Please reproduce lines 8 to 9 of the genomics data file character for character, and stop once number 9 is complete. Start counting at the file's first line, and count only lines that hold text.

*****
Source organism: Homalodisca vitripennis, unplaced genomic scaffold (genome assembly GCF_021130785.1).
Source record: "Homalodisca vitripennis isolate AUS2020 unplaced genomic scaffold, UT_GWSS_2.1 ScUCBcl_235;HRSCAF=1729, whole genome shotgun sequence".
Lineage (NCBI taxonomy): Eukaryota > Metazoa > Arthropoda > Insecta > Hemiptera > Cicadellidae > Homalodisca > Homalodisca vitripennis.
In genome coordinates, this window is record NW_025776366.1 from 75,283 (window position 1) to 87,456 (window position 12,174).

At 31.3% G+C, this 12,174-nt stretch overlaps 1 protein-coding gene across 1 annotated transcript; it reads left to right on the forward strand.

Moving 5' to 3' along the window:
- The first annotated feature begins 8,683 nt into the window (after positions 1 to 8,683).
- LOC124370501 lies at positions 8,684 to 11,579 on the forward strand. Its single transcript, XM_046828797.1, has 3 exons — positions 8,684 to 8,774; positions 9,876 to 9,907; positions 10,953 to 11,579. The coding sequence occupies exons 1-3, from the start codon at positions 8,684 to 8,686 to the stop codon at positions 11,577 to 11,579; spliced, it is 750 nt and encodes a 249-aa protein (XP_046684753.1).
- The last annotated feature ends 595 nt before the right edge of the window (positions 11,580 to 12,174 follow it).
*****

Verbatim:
- LOC124370501 lies at positions 8,684 to 11,579 on the forward strand. Its single transcript, XM_046828797.1, has 3 exons — positions 8,684 to 8,774; positions 9,876 to 9,907; positions 10,953 to 11,579. The coding sequence occupies exons 1-3, from the start codon at positions 8,684 to 8,686 to the stop codon at positions 11,577 to 11,579; spliced, it is 750 nt and encodes a 249-aa protein (XP_046684753.1).
- The last annotated feature ends 595 nt before the right edge of the window (positions 11,580 to 12,174 follow it).